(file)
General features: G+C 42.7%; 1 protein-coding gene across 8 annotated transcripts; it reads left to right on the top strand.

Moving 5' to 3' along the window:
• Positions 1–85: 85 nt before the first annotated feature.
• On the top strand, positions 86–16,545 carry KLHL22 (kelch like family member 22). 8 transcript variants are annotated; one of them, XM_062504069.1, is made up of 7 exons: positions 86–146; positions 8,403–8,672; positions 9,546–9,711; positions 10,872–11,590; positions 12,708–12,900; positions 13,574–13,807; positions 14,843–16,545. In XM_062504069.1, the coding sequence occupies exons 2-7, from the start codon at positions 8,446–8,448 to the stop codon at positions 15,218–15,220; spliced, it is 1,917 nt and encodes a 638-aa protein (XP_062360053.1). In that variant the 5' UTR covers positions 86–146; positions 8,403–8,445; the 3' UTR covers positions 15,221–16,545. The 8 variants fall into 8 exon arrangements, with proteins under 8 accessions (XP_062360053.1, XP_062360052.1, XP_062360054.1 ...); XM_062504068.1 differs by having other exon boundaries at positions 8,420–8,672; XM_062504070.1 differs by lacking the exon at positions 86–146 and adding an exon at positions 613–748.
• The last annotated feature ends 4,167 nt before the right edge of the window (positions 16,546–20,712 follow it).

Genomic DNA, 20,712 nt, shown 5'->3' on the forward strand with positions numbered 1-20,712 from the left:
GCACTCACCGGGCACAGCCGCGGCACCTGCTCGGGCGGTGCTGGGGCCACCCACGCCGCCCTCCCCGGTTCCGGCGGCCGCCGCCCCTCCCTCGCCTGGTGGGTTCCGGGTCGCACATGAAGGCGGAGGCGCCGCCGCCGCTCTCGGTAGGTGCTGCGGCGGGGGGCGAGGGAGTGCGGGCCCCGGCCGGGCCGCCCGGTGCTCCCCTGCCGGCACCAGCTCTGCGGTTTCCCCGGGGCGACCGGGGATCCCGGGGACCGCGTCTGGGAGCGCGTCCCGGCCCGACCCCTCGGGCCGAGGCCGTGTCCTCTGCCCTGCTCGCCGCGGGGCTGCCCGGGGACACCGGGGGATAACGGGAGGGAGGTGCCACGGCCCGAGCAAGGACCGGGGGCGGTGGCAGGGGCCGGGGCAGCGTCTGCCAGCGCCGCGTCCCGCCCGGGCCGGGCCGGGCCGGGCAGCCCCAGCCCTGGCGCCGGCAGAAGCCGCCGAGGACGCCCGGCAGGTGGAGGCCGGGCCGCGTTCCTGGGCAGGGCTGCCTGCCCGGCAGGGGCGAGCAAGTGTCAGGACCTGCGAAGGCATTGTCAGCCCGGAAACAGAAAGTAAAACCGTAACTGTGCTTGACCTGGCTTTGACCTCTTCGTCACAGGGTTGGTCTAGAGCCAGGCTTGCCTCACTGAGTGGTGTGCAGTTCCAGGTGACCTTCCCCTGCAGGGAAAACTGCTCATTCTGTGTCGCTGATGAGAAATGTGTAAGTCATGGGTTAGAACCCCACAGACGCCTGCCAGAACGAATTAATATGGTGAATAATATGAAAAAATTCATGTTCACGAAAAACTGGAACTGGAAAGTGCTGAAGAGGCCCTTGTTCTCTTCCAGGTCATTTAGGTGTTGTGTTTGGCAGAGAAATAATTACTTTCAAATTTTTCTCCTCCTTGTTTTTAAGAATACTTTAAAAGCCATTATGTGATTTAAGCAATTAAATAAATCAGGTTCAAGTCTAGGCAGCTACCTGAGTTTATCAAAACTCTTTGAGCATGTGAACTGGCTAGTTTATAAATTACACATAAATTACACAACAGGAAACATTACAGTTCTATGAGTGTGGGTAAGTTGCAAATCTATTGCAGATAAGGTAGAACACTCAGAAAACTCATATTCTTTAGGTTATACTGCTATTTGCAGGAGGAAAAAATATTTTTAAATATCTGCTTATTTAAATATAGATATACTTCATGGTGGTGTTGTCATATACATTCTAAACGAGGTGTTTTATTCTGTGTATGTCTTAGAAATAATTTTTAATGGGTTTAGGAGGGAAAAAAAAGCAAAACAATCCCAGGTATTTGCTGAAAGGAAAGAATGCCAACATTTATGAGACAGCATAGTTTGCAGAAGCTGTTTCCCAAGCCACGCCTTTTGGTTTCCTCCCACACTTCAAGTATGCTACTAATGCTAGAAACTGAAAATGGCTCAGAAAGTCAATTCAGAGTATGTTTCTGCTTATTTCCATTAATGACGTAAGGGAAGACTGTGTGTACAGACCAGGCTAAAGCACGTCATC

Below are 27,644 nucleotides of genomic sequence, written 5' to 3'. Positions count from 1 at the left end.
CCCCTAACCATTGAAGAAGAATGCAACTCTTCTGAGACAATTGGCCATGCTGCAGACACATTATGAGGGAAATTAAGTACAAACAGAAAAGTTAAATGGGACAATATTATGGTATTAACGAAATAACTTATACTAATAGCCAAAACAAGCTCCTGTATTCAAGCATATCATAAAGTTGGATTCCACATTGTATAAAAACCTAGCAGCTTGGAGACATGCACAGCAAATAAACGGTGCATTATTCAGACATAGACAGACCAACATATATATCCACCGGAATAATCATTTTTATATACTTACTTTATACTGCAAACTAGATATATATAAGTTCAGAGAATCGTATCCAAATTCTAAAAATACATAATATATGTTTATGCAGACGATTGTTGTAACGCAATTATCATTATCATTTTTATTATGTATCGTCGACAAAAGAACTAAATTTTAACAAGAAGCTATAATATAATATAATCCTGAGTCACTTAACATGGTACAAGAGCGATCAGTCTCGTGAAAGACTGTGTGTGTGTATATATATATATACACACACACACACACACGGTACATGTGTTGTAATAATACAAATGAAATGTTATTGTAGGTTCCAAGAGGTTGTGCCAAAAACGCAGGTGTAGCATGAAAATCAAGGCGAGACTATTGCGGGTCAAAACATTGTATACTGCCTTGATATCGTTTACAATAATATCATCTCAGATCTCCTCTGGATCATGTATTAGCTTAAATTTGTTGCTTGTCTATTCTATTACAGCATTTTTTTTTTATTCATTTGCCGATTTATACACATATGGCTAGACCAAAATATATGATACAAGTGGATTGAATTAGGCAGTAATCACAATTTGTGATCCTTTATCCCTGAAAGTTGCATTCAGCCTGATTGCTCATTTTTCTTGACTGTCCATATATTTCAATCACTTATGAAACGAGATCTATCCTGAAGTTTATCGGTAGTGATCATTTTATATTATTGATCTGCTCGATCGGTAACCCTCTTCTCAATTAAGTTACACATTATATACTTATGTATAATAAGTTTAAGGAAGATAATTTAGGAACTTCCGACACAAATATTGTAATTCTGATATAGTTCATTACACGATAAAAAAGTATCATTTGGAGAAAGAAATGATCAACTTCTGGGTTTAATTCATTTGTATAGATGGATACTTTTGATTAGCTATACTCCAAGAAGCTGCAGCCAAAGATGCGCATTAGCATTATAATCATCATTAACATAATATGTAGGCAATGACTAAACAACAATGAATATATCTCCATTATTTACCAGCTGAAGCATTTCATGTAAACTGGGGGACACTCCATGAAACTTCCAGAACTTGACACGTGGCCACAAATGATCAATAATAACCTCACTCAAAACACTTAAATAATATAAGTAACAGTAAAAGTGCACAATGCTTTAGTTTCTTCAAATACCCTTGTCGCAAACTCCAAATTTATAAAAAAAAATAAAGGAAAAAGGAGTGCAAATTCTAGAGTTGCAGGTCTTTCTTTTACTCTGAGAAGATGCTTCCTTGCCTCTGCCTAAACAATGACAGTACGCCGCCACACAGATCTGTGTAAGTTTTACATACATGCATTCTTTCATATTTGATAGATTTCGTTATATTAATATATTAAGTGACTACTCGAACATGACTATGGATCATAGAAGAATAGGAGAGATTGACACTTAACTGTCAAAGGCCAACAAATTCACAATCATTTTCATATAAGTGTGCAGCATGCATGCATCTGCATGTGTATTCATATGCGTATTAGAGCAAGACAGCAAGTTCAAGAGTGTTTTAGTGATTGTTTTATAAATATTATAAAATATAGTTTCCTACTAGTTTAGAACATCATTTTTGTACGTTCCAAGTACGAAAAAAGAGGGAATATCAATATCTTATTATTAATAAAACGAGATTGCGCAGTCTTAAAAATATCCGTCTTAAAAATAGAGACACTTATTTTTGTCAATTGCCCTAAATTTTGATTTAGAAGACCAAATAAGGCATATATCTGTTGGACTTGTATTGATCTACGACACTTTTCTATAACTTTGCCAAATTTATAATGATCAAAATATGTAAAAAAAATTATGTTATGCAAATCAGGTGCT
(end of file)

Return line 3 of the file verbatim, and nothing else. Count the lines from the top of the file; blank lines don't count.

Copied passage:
• Positions 1–85: 85 nt before the first annotated feature.